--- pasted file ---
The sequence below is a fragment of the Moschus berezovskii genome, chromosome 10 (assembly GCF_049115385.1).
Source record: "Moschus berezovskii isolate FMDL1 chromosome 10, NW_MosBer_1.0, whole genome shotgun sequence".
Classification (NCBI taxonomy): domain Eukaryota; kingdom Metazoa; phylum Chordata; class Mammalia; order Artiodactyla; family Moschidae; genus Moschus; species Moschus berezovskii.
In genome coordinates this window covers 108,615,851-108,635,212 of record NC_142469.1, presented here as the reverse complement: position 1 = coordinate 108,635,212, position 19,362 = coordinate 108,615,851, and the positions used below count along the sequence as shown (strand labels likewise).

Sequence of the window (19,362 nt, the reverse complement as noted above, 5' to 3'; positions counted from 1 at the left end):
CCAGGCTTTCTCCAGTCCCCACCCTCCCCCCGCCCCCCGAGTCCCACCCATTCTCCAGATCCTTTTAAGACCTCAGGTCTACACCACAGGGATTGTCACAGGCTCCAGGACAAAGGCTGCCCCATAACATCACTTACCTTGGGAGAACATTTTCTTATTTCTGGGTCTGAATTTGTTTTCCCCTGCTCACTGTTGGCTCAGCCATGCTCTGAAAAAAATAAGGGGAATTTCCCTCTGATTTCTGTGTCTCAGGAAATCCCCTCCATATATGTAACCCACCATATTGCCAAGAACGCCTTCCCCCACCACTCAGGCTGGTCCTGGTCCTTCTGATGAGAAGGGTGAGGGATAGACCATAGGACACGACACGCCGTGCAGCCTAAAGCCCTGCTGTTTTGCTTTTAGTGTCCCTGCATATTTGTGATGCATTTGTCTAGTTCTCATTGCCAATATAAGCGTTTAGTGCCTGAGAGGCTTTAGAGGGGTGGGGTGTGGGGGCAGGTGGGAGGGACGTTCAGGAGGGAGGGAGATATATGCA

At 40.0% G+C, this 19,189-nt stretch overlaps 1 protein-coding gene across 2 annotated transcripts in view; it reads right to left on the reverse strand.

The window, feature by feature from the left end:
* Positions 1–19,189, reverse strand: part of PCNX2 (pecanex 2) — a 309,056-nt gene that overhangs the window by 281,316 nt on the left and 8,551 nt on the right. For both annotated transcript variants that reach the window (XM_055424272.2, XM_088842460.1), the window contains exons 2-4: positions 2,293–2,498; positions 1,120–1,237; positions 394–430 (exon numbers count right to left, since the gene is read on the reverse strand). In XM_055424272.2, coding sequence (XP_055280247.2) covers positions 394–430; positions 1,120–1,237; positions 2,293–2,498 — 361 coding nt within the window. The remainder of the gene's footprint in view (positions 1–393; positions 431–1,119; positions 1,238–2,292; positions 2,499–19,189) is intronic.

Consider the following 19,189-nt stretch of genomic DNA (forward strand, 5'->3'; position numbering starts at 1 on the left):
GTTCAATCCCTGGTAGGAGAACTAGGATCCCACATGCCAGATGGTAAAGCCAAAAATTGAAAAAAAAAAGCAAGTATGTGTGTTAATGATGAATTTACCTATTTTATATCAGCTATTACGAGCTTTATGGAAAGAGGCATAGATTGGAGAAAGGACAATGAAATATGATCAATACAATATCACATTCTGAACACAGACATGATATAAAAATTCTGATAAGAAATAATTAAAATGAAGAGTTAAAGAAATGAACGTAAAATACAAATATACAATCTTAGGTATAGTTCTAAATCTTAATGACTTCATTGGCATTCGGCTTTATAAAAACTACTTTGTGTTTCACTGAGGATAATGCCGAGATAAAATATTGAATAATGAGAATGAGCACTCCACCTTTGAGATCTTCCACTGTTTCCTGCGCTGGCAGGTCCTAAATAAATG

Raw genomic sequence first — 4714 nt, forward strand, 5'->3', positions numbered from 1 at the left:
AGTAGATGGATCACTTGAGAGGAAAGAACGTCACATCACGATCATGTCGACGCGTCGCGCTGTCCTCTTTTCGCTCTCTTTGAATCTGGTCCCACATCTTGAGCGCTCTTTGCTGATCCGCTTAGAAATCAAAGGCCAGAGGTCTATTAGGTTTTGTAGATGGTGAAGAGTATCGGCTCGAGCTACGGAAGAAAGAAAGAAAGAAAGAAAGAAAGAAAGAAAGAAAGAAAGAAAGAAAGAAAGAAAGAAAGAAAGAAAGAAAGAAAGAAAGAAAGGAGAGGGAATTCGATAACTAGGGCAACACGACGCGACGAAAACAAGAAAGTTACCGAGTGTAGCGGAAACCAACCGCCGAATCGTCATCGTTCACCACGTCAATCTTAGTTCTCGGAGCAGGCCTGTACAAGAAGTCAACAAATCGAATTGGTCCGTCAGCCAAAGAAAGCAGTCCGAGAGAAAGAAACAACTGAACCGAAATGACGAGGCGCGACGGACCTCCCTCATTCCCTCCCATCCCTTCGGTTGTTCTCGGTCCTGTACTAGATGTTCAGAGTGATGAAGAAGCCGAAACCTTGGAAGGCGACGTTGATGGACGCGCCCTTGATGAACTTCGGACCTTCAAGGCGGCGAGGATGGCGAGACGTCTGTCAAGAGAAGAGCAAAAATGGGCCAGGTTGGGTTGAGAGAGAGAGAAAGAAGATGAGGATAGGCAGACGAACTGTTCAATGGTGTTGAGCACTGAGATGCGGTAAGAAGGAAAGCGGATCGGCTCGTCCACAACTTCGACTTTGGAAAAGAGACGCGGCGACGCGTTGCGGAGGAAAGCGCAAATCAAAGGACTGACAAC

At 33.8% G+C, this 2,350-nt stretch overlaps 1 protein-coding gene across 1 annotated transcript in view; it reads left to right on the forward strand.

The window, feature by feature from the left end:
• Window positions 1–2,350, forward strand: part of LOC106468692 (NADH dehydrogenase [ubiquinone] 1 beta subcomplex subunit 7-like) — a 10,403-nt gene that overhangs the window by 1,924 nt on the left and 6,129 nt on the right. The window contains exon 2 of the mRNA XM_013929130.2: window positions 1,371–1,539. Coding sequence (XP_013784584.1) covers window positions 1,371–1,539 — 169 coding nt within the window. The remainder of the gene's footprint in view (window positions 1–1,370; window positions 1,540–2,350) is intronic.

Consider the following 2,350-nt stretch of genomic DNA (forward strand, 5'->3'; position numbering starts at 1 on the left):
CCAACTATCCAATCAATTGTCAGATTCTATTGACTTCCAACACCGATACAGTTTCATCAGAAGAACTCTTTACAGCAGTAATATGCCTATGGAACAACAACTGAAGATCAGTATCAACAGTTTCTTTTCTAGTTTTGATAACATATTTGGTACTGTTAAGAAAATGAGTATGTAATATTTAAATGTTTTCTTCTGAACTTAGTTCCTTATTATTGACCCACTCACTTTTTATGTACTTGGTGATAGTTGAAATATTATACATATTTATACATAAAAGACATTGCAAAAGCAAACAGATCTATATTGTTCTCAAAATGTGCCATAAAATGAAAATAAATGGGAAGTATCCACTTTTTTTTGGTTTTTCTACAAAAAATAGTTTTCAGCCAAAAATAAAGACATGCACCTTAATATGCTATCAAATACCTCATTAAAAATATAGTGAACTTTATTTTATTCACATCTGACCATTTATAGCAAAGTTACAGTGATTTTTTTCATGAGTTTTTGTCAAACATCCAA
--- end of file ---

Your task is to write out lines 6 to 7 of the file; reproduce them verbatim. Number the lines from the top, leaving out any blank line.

CCAGGCTTTCTCCAGTCCCCACCCTCCCCCCGCCCCCCGAGTCCCACCCATTCTCCAGATCCTTTTAAGACCTCAGGTCTACACCACAGGGATTGTCACAGGCTCCAGGACAAAGGCTGCCCCATAACATCACTTACCTTGGGAGAACATTTTCTTATTTCTGGGTCTGAATTTGTTTTCCCCTGCTCACTGTTGGCTCAGCCATGCTCTGAAAAAAATAAGGGGAATTTCCCTCTGATTTCTGTGTCTCAGGAAATCCCCTCCATATATGTAACCCACCATATTGCCAAGAACGCCTTCCCCCACCACTCAGGCTGGTCCTGGTCCTTCTGATGAGAAGGGTGAGGGATAGACCATAGGACACGACACGCCGTGCAGCCTAAAGCCCTGCTGTTTTGCTTTTAGTGTCCCTGCATATTTGTGATGCATTTGTCTAGTTCTCATTGCCAATATAAGCGTTTAGTGCCTGAGAGGCTTTAGAGGGGTGGGGTGTGGGGGCAGGTGGGAGGGACGTTCAGGAGGGAGGGAGATATATGCA

At 40.0% G+C, this 19,189-nt stretch overlaps 1 protein-coding gene across 2 annotated transcripts in view; it reads right to left on the reverse strand.